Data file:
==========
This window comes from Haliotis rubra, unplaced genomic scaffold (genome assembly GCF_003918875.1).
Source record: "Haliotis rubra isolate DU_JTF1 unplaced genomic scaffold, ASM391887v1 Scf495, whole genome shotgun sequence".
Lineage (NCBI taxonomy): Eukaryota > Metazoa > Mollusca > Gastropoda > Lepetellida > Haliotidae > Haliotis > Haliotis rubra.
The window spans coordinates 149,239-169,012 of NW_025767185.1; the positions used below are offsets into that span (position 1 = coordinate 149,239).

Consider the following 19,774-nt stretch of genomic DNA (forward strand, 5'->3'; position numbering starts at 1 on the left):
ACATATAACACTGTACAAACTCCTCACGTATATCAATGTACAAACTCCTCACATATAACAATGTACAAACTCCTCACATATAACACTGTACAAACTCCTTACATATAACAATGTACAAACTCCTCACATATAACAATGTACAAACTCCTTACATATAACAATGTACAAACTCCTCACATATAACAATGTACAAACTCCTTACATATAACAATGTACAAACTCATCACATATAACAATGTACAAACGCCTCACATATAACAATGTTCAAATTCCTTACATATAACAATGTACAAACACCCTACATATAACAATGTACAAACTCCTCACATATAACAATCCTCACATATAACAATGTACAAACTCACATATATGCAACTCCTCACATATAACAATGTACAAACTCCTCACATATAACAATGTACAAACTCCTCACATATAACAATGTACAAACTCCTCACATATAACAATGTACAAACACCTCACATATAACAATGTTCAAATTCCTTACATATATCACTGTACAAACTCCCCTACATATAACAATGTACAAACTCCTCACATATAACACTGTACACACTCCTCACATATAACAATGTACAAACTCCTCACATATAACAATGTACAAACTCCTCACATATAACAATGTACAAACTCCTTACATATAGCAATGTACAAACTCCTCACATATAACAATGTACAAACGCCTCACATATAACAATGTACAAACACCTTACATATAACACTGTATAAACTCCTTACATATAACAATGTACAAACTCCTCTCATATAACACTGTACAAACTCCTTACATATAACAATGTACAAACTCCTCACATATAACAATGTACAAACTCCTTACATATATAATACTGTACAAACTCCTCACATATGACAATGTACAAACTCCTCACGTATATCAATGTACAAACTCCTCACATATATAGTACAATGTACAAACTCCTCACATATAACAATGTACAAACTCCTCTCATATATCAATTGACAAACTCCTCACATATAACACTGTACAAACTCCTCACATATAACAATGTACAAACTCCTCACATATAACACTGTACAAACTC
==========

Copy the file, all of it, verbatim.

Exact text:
This window comes from Haliotis rubra, unplaced genomic scaffold (genome assembly GCF_003918875.1).
Source record: "Haliotis rubra isolate DU_JTF1 unplaced genomic scaffold, ASM391887v1 Scf495, whole genome shotgun sequence".
Lineage (NCBI taxonomy): Eukaryota > Metazoa > Mollusca > Gastropoda > Lepetellida > Haliotidae > Haliotis > Haliotis rubra.
The window spans coordinates 149,239-169,012 of NW_025767185.1; the positions used below are offsets into that span (position 1 = coordinate 149,239).

Consider the following 19,774-nt stretch of genomic DNA (forward strand, 5'->3'; position numbering starts at 1 on the left):
ACATATAACACTGTACAAACTCCTCACGTATATCAATGTACAAACTCCTCACATATAACAATGTACAAACTCCTCACATATAACACTGTACAAACTCCTTACATATAACAATGTACAAACTCCTCACATATAACAATGTACAAACTCCTTACATATAACAATGTACAAACTCCTCACATATAACAATGTACAAACTCCTTACATATAACAATGTACAAACTCATCACATATAACAATGTACAAACGCCTCACATATAACAATGTTCAAATTCCTTACATATAACAATGTACAAACACCCTACATATAACAATGTACAAACTCCTCACATATAACAATCCTCACATATAACAATGTACAAACTCACATATATGCAACTCCTCACATATAACAATGTACAAACTCCTCACATATAACAATGTACAAACTCCTCACATATAACAATGTACAAACTCCTCACATATAACAATGTACAAACACCTCACATATAACAATGTTCAAATTCCTTACATATATCACTGTACAAACTCCCCTACATATAACAATGTACAAACTCCTCACATATAACACTGTACACACTCCTCACATATAACAATGTACAAACTCCTCACATATAACAATGTACAAACTCCTCACATATAACAATGTACAAACTCCTTACATATAGCAATGTACAAACTCCTCACATATAACAATGTACAAACGCCTCACATATAACAATGTACAAACACCTTACATATAACACTGTATAAACTCCTTACATATAACAATGTACAAACTCCTCTCATATAACACTGTACAAACTCCTTACATATAACAATGTACAAACTCCTCACATATAACAATGTACAAACTCCTTACATATATAATACTGTACAAACTCCTCACATATGACAATGTACAAACTCCTCACGTATATCAATGTACAAACTCCTCACATATATAGTACAATGTACAAACTCCTCACATATAACAATGTACAAACTCCTCTCATATATCAATTGACAAACTCCTCACATATAACACTGTACAAACTCCTCACATATAACAATGTACAAACTCCTCACATATAACACTGTACAAACTC